For Deaf Rider, Frustration Mars Metro Experience

By Robert Thomson
Sunday, June 22, 2008

A Gallaudet University student who is deaf wrote to describe the communications hurdles involved in riding the transit system. The writer compared his experiences this year with his first impressions of Metro.

Dear Dr. Gridlock:

I want to express my frustration as a Metro customer. When I was a freshman, I used Metro quite regularly. It was pretty efficient, quick, on time quite often, and communication was pretty good.

Fast forward: It has been a colossal nightmare. The first major delay [Metro Center platform rehabilitation on President's Day weekend] wasn't too bad, but the next one [switch replacement at Van Ness] was extremely frustrating.

I was at Friendship Heights when the switch work began, and despite my asking many Metro workers which way to go, nobody knew. And, Metro workers kind of ignored me and treated me like I wasn't important since I am deaf and cannot communicate well.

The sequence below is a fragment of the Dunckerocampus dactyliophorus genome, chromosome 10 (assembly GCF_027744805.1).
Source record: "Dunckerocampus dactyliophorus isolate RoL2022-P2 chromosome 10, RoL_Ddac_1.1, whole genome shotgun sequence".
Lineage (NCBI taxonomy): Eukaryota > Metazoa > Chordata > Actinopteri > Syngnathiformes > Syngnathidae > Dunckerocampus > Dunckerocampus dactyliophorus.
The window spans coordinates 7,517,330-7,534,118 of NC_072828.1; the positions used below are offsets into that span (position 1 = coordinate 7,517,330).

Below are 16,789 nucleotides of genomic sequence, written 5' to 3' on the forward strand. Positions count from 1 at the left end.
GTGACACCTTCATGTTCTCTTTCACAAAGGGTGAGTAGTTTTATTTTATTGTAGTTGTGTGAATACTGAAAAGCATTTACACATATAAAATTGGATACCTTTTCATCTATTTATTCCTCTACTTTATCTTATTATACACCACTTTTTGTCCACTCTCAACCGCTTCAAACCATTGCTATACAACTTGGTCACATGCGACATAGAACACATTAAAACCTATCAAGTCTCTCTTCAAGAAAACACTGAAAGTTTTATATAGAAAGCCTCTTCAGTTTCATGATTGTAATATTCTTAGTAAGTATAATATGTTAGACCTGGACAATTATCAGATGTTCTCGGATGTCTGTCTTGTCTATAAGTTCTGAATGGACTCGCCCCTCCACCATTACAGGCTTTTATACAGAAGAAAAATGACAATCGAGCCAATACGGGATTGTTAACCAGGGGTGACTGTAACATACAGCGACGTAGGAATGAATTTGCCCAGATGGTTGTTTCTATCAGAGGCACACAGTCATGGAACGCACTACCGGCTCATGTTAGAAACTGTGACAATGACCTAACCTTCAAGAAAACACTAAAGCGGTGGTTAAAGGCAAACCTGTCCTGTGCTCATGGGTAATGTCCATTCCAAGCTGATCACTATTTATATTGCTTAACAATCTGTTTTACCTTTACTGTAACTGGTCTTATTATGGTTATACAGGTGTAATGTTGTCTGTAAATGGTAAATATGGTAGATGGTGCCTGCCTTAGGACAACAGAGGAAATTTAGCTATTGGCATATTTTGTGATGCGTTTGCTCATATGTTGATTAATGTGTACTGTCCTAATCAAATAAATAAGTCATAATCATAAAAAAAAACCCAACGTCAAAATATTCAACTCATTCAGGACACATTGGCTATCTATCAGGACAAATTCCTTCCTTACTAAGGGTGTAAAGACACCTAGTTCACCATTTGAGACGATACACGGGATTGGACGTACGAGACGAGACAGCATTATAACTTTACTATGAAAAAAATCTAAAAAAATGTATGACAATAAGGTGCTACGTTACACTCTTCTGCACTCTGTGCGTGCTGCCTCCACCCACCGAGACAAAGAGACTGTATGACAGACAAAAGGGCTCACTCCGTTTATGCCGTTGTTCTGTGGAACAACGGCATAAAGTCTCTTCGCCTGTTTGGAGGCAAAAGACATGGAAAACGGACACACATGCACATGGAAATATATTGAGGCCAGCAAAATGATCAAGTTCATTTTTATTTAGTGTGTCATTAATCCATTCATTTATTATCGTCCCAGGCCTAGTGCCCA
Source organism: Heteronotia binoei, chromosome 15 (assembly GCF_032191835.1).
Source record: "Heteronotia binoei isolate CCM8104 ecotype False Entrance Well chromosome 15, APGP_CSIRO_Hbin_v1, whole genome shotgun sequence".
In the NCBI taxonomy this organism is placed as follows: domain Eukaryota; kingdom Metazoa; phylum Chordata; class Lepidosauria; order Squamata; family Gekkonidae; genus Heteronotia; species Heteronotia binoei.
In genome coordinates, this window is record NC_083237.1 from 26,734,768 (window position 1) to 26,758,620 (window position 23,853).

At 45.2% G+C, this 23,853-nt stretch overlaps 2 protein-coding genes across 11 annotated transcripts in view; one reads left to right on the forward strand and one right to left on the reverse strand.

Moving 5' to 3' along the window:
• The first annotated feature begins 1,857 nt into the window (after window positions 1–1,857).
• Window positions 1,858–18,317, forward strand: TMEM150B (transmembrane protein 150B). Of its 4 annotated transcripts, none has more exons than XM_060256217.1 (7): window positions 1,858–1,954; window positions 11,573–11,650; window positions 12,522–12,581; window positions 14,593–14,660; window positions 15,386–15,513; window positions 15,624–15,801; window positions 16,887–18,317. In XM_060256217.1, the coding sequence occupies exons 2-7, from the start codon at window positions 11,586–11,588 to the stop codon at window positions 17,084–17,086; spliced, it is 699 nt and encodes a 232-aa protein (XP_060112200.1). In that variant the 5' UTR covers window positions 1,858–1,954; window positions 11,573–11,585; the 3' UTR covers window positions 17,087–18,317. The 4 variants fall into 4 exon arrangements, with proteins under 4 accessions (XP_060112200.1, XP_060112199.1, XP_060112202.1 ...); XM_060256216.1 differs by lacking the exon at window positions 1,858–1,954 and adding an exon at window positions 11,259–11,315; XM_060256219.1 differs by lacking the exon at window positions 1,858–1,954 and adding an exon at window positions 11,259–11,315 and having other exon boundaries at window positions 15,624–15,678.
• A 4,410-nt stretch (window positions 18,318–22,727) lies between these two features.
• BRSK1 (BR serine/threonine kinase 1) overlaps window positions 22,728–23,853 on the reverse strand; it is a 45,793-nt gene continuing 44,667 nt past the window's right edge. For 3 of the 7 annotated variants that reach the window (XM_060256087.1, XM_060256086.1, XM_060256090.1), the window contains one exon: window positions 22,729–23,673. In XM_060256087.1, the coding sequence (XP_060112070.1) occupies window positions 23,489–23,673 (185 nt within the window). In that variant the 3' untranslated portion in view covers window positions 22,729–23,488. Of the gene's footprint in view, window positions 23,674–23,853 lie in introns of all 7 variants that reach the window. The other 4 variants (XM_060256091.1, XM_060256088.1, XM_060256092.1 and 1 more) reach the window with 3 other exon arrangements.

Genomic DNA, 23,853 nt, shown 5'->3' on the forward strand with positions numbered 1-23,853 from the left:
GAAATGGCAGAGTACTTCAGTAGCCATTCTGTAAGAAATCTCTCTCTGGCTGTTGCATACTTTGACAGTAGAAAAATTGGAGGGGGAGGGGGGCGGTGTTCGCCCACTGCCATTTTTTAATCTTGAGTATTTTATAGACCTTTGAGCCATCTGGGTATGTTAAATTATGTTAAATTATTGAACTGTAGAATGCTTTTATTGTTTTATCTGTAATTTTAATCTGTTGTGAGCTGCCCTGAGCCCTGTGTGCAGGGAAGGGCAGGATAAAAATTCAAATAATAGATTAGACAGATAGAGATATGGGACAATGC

Finally, after confusion and uncertainty, I decided to take a taxi to Gallaudet. Then [on another weekend], I was stuck at Chinatown for 30 minutes, sitting on the floor, waiting for the Yellow Line to take me to Pentagon City.

The way back was slightly better, but the [electronic information displays] weren't reliable, and I ended up taking a bus back to Gallaudet. It was such a frustrating experience, and again, no Metro workers would help me.

Andrew Greenman

Gallaudet University

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